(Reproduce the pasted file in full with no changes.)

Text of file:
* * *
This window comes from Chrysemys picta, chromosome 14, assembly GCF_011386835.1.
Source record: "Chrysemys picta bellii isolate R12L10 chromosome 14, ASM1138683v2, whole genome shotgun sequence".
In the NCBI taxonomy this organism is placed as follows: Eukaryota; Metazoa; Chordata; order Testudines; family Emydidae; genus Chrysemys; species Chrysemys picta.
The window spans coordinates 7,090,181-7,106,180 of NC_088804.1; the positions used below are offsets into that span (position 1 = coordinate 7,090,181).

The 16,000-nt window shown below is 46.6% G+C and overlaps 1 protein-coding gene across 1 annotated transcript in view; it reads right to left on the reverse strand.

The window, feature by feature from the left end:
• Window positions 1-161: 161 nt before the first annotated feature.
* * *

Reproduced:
This window comes from Chrysemys picta, chromosome 14, assembly GCF_011386835.1.
Source record: "Chrysemys picta bellii isolate R12L10 chromosome 14, ASM1138683v2, whole genome shotgun sequence".
In the NCBI taxonomy this organism is placed as follows: Eukaryota; Metazoa; Chordata; order Testudines; family Emydidae; genus Chrysemys; species Chrysemys picta.
The window spans coordinates 7,090,181-7,106,180 of NC_088804.1; the positions used below are offsets into that span (position 1 = coordinate 7,090,181).

The 16,000-nt window shown below is 46.6% G+C and overlaps 1 protein-coding gene across 1 annotated transcript in view; it reads right to left on the reverse strand.

The window, feature by feature from the left end:
• Window positions 1-161: 161 nt before the first annotated feature.